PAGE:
Smith’s planted a who’s who of NFL quarterbacks, including Joe Montana, Steve Young, Warren Moon, John Elway and Troy Aikman.

But there is one legendary signal-caller who stood out to Smith.

“I don’t care too much for quarterbacks,” Smith said with a smile. “But for me, it was always Dan Marino. He was in the AFC East. He was the least sacked quarterback in that era because of his quick release. So it always gave me a great deal of satisfaction to get through some of those blockers and be able to get to him.”

Smith said his yard attraction couldn’t have been possible without the amazing work of artist Sam Clayman.

A lifelong Washington Football Team fan, Clayman was honored when Holley reached out to him about designing the styrofoam tombstones two weeks ago.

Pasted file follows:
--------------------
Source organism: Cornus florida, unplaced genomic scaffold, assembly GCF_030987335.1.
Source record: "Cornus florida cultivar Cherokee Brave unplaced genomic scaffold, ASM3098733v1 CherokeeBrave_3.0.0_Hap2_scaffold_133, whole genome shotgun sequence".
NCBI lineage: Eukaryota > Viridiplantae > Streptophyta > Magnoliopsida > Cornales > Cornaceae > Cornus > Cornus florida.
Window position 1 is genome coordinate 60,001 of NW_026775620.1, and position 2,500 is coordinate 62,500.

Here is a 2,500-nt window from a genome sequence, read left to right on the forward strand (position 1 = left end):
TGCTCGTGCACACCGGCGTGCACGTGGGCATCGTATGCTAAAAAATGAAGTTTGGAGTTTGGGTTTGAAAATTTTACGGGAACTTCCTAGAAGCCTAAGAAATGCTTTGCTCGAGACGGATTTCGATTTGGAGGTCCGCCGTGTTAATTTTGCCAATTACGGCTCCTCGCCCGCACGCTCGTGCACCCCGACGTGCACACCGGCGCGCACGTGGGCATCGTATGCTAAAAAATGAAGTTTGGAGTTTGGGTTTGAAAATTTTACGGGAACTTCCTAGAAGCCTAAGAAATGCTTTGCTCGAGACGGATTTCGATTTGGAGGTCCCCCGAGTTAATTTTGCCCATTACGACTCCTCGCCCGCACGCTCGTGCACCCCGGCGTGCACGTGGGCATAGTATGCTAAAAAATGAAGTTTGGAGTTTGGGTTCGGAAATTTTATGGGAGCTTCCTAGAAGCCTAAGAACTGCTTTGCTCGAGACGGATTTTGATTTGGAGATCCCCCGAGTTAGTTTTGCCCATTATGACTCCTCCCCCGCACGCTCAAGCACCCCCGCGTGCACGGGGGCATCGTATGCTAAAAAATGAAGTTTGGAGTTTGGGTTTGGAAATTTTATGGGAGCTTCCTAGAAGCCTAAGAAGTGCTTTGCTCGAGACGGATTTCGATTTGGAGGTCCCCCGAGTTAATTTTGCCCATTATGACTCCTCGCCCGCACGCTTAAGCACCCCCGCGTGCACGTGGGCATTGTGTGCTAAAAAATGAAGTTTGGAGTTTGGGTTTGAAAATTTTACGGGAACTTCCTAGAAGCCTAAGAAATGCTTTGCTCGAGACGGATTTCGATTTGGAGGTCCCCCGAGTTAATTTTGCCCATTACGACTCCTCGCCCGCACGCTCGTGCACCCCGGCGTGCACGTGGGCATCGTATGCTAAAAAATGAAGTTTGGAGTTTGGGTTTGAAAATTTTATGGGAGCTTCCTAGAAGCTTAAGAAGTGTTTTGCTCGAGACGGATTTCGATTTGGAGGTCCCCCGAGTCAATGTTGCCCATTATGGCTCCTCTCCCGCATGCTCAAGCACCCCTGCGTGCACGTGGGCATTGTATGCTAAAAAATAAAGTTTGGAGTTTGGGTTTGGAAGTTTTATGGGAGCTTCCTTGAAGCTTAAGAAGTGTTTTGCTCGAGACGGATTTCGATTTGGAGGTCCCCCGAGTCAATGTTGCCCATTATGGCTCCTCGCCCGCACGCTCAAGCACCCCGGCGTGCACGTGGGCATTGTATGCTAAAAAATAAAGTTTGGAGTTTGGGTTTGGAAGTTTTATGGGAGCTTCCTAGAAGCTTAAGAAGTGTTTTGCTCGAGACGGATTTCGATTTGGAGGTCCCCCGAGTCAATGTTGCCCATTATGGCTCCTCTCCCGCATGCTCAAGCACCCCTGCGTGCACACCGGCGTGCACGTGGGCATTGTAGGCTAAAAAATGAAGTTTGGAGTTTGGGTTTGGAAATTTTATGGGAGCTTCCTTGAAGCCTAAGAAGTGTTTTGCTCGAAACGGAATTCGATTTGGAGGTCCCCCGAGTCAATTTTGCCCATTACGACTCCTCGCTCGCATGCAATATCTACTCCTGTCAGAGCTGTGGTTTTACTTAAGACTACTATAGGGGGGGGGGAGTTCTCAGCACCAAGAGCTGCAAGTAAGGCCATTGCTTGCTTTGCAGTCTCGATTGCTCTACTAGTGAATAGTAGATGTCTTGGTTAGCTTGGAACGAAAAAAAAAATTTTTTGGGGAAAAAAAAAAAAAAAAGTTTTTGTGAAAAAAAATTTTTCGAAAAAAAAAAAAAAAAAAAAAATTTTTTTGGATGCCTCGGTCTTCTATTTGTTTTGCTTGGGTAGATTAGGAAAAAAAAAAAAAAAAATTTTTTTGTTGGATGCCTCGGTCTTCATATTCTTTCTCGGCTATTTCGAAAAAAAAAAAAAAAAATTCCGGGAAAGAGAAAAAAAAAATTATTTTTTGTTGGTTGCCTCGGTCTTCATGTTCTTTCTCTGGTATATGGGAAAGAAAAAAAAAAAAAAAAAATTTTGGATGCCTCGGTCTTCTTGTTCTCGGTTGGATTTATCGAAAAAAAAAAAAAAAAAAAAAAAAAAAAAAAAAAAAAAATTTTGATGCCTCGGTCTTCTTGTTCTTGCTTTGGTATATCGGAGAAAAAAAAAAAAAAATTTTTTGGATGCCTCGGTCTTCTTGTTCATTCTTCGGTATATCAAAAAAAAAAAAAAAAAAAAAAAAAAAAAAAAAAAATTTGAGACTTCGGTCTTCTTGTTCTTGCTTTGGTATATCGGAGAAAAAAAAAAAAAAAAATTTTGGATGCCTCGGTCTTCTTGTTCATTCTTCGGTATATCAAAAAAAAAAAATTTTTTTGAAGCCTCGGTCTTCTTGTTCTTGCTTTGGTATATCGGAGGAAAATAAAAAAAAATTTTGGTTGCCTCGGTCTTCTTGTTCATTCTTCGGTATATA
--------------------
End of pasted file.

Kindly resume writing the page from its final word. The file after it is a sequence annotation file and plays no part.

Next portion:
“I had other commitments and responsibilities throughout the week, so I had the weekends to do it,” he said. “I would wake up at 6:30 in the morning and work until I didn’t have any light left. Two very full weekends. But it was fun, though. And it was a challenge.”

Clayman said he’s used to doing paintings and clay sculptures, but this was a different challenge.

“But this was fun because it was something different outside of what I ordinarily do,” said Clayman, who also had help from Paul Ceballo. “It’s humbling. I’ve done a lot of work for some pretty high-profile talent from the area. It’s just icing on the cake when they happen to be a legend in their career.”

Larry Rubama, 757-446-2273, [email protected] Follow @LHRubama on Twitter.

©2021 The Virginian-Pilot. Visit pilotonline.com. Distributed by Tribune Content Agency, LLC.

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Broncos podcast: Denver, riding four-game losing skid, hosts Washington in must-win Week 8

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Broncos podcast: Denver, riding four-game losing skid, hosts Washington in must-win Week 8


Ryan O’Halloran

| Broncos reporter